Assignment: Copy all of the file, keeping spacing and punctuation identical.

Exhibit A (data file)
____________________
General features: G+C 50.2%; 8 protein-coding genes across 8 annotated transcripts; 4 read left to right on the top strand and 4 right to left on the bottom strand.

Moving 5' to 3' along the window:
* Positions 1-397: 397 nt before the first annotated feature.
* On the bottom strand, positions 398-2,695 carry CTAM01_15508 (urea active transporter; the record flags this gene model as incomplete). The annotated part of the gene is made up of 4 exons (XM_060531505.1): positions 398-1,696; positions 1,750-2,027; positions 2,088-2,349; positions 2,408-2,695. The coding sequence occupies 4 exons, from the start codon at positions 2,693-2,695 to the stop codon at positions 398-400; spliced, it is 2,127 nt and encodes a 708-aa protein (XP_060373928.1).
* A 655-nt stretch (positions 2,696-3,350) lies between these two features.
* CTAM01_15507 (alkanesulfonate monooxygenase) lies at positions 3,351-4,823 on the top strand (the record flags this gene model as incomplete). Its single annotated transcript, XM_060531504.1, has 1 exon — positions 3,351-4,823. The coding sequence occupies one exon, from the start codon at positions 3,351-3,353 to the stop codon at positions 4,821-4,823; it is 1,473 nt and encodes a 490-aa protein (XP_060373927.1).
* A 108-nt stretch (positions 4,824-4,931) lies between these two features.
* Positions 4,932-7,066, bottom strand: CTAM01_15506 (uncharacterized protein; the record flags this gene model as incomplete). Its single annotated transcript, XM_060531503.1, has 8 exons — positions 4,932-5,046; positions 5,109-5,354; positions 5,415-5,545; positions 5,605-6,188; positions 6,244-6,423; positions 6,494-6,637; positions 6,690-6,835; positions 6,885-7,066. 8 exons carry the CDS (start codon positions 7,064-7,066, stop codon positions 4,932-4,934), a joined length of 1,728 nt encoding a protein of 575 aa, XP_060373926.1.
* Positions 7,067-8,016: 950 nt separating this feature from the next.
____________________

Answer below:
General features: G+C 50.2%; 8 protein-coding genes across 8 annotated transcripts; 4 read left to right on the top strand and 4 right to left on the bottom strand.

Moving 5' to 3' along the window:
* Positions 1-397: 397 nt before the first annotated feature.
* On the bottom strand, positions 398-2,695 carry CTAM01_15508 (urea active transporter; the record flags this gene model as incomplete). The annotated part of the gene is made up of 4 exons (XM_060531505.1): positions 398-1,696; positions 1,750-2,027; positions 2,088-2,349; positions 2,408-2,695. The coding sequence occupies 4 exons, from the start codon at positions 2,693-2,695 to the stop codon at positions 398-400; spliced, it is 2,127 nt and encodes a 708-aa protein (XP_060373928.1).
* A 655-nt stretch (positions 2,696-3,350) lies between these two features.
* CTAM01_15507 (alkanesulfonate monooxygenase) lies at positions 3,351-4,823 on the top strand (the record flags this gene model as incomplete). Its single annotated transcript, XM_060531504.1, has 1 exon — positions 3,351-4,823. The coding sequence occupies one exon, from the start codon at positions 3,351-3,353 to the stop codon at positions 4,821-4,823; it is 1,473 nt and encodes a 490-aa protein (XP_060373927.1).
* A 108-nt stretch (positions 4,824-4,931) lies between these two features.
* Positions 4,932-7,066, bottom strand: CTAM01_15506 (uncharacterized protein; the record flags this gene model as incomplete). Its single annotated transcript, XM_060531503.1, has 8 exons — positions 4,932-5,046; positions 5,109-5,354; positions 5,415-5,545; positions 5,605-6,188; positions 6,244-6,423; positions 6,494-6,637; positions 6,690-6,835; positions 6,885-7,066. 8 exons carry the CDS (start codon positions 7,064-7,066, stop codon positions 4,932-4,934), a joined length of 1,728 nt encoding a protein of 575 aa, XP_060373926.1.
* Positions 7,067-8,016: 950 nt separating this feature from the next.